Learning about our lakes

yahara watershed academy 2017 education overview

Clean Lakes Alliance sees a future where everybody realizes that the lakes are the center of the community. Education is central to this goal! Read on for a snapshot of this summer’s educational programs.

Yahara Watershed Academy

Who it’s for:

Anyone who wants to incorporate watershed sustainability into their personal or professional life, especially those with the desire to lead.

What happened this year:

23 students graduated with training in watershed science, climate change, and leadership, making promising post-graduation project commitments.

Our favorite moment:

Getting into a boat with Center for Limnology faculty and grad students to explore Lake Mendota – grabbing samples of algae and pulling up zebra mussel encrusted rocks along the way.

Farm Tour

2017 Farm Tour

Who it’s for:

City dwellers and farmers interested in learning about ways local farms are innovating to protect soil and water quality.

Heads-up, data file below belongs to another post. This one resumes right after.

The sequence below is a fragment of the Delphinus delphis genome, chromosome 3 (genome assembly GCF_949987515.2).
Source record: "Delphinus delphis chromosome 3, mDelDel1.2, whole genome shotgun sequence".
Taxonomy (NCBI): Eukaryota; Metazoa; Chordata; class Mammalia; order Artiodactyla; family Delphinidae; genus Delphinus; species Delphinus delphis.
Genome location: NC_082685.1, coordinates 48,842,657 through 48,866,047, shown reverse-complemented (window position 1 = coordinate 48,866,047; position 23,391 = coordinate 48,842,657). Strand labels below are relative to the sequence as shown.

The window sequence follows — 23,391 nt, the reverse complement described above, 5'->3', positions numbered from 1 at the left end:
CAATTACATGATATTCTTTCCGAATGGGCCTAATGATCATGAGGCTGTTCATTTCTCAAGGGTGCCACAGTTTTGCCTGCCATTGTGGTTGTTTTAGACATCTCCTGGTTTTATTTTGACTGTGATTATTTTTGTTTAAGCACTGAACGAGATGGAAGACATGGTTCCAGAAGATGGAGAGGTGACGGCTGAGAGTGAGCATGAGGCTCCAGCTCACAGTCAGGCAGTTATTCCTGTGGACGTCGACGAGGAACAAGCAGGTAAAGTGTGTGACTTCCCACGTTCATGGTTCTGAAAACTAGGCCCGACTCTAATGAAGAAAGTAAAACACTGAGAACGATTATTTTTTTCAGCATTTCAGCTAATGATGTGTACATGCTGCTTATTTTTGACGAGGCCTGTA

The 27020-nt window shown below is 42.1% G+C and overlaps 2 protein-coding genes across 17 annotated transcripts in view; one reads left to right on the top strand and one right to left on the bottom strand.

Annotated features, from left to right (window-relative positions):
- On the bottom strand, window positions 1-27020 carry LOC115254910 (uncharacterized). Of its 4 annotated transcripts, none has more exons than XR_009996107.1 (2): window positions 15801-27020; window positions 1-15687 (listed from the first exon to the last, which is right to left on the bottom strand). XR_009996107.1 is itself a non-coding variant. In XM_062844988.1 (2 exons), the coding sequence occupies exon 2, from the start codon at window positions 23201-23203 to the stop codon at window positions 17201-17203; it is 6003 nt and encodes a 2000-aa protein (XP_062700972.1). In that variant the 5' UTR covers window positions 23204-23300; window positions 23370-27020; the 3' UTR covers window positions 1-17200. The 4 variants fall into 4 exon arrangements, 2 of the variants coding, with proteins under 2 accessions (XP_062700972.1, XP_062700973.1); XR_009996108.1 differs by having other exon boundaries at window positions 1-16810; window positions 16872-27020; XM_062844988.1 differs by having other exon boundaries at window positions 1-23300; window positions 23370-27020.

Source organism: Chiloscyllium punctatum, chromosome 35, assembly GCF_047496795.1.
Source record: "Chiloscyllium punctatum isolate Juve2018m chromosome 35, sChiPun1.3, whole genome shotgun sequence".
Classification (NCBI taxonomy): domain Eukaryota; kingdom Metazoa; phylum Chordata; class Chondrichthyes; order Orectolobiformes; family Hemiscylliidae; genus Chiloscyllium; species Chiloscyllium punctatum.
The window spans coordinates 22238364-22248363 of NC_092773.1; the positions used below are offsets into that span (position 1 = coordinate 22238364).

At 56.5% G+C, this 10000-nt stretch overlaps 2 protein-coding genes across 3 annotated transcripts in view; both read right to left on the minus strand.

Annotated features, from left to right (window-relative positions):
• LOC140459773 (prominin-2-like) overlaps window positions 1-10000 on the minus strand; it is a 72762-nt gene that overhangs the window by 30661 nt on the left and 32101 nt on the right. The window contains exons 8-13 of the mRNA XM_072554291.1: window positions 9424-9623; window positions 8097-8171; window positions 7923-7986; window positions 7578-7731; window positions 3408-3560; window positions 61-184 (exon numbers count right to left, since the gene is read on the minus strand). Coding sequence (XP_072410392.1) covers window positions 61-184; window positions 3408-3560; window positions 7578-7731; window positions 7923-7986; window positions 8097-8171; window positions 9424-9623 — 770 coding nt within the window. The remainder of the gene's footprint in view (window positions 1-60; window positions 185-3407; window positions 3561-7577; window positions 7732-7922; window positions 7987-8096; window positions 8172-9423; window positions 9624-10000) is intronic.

What happened this year:

More than 120 people toured the facility at Endres Berryridge Farms turning dairy manure into valuable compost.

Our favorite experience:

Seeing all steps of the process: from the raw manure in the heifer barns, to the long rows of compost being turned next door, to the finished product being spread on a field across the road.

Lake Explorer Camp

lake-explorer-camp 2017 education recap

Who it’s for:

Kids between the ages of 5 and 13.

What happened this summer:

Over eight weeks, 177 kids from the Boys & Girls Club of Dane County got their toes wet at Brittingham Boats with a crew of trained instructors.

Our favorite lesson:

Catching fish or paddling a boat for the first time, and learning about how water travels from rain clouds back into our lakes.

Yahara Lakes 101

yahara-lakes-101 2017 education recap

Who it’s for:

Anyone wanting a primer on timely issues that impact our lakes.

What’s happened so far this year:

We’ve learned about hot topics like zebra mussels, bacterial contamination at beaches, and construction erosion.

Our favorite lesson:

Learning how partners in Milwaukee have used “sewer-sniffing” dogs to get to the bottom of pesky Lake Michigan beach closures.

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